Audio CDs actually use an uncompressed form of the MP3 files called WAV files. It is this form of audio that standard CD players can read and transform into signals that speakers can transmit as sound. However, these audio files take up a lot more space on a CD than MP3 files: while hundreds of MP3s can fit on a data CD, only approximately 10-12 WAV files can fit on an audio CD. Why? It is because WAVs can capture higher quality sound than MP3s. There is a trade-off between size and quality, though one has to pay attention to hear the difference. Most of the time, the difference is negligible.

So, if one simply wants to store as many MP3s as possible on a CD, one should burn them onto the CD using the data CD process. But if one actually wants to be able to pop a CD into a car stereo to listen to it, one will generally want to burn audio CDs.

What are the specifications of the MP3 format used for the digital version of the Journal?

The MP3 files are produced at a bit rate of 96 kbps and a sampling frequency of 44.1 kHz.  The MP3 files use a single (mono) channel, which halves the file size compared to stereo output.  We think the reduction in file size (and download time) is worth it, since spoken word doesn't benefit from two channels very much.  The MP3 files (prior to Volume 112) used to be produced at a bit rate of 80 kbps (mono), but we increased this to accomodate iTunes Match's requirements.

Digital Sharing Etiquette

What are the ground rules (a.k.a. digital etiquette) regarding the sharing of Mars Hill Audio content?

Regarding the sharing of MHAJ subscription content with friends, we would - of course - like more people to know about our work and to benefit from it. But, we also need to stay in business, which means we need to keep selling our content and limit the ways in which distribution methods can be abused by those who don't quite appreciate the real damage done by careless redistribution.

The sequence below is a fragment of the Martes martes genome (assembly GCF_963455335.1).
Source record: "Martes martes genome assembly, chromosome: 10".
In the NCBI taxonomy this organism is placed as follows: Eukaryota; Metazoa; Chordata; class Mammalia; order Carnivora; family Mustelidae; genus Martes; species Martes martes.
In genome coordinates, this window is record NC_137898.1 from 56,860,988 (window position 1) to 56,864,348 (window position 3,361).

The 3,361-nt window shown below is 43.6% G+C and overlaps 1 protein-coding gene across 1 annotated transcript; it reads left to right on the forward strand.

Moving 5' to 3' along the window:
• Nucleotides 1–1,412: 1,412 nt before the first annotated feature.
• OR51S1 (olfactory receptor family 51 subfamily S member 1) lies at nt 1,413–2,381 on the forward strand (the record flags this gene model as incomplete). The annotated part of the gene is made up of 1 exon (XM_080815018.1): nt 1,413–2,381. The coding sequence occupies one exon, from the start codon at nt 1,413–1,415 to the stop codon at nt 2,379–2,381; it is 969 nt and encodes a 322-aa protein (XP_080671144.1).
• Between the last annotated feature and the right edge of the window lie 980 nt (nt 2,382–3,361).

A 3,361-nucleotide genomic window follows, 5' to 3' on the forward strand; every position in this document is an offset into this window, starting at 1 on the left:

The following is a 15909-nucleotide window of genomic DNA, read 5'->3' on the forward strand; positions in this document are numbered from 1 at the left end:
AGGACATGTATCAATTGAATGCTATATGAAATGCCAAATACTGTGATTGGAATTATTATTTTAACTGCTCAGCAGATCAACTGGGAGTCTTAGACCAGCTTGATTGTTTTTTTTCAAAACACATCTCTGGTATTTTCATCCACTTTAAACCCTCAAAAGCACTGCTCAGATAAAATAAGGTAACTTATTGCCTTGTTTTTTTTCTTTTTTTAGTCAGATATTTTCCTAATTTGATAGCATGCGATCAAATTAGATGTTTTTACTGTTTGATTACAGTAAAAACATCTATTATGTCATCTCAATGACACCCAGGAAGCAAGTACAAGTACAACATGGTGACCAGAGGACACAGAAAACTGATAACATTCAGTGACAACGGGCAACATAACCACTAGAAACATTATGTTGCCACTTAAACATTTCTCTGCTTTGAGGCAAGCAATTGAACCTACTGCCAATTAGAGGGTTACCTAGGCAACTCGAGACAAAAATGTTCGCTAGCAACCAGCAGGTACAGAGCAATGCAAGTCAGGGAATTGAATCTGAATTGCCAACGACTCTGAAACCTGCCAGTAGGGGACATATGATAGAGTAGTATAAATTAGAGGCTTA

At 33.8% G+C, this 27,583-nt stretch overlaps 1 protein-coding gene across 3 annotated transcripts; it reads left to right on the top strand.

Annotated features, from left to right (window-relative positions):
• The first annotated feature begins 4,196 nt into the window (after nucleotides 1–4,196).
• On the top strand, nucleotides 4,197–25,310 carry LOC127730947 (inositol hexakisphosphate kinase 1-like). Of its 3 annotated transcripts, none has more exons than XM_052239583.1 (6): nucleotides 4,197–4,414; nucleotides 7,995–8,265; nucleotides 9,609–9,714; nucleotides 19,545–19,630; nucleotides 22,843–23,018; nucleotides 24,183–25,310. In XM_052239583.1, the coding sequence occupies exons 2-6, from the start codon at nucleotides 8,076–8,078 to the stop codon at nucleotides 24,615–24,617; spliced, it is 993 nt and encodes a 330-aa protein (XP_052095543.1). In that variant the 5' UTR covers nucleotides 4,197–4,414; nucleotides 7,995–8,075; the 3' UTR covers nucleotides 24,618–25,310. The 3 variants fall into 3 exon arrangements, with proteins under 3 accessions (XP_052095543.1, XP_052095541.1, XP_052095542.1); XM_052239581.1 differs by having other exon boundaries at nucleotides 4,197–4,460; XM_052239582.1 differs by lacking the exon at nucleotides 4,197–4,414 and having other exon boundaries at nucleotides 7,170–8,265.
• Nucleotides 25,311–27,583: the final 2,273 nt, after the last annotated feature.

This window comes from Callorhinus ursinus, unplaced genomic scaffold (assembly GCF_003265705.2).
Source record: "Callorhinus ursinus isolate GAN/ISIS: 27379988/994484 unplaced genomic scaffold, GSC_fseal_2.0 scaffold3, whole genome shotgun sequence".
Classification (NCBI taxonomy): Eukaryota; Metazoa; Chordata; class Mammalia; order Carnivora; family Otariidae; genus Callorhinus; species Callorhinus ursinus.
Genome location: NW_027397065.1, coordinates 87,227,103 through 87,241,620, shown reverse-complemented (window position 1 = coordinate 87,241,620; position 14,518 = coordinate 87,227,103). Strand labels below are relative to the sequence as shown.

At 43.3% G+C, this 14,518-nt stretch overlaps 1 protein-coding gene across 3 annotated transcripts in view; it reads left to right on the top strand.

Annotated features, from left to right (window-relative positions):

So we've come up with a compromise between total restriction and getting Napstered to death. If you want to share material with a friend, you are free to e-mail it to them as long as you agree to three conditions:

1) you forward them a link to our website (www.marshillaudio.org) and to our podcast page (mhadigital.org)

2) you gently ask the person to whom you're sending it not to send it to anyone else

3) you not send any one person more than one feature from each issue of the Journal. An exception may be made if you're willing to burn a CD of the Journal; in that case, you may by all means share either one or two disks with someone, as long as you give them a friendly reminder not to rip MP3 files from it.

Lastly, we ask that you share only features from our Journal and not other products in your efforts to introduce others to MHA, as most of our other publications are fairly inexpensive to purchase.

We also offer a sample issue of the Journal, and our podcast Audition is another great way of introducing others to MARS HILL AUDIO.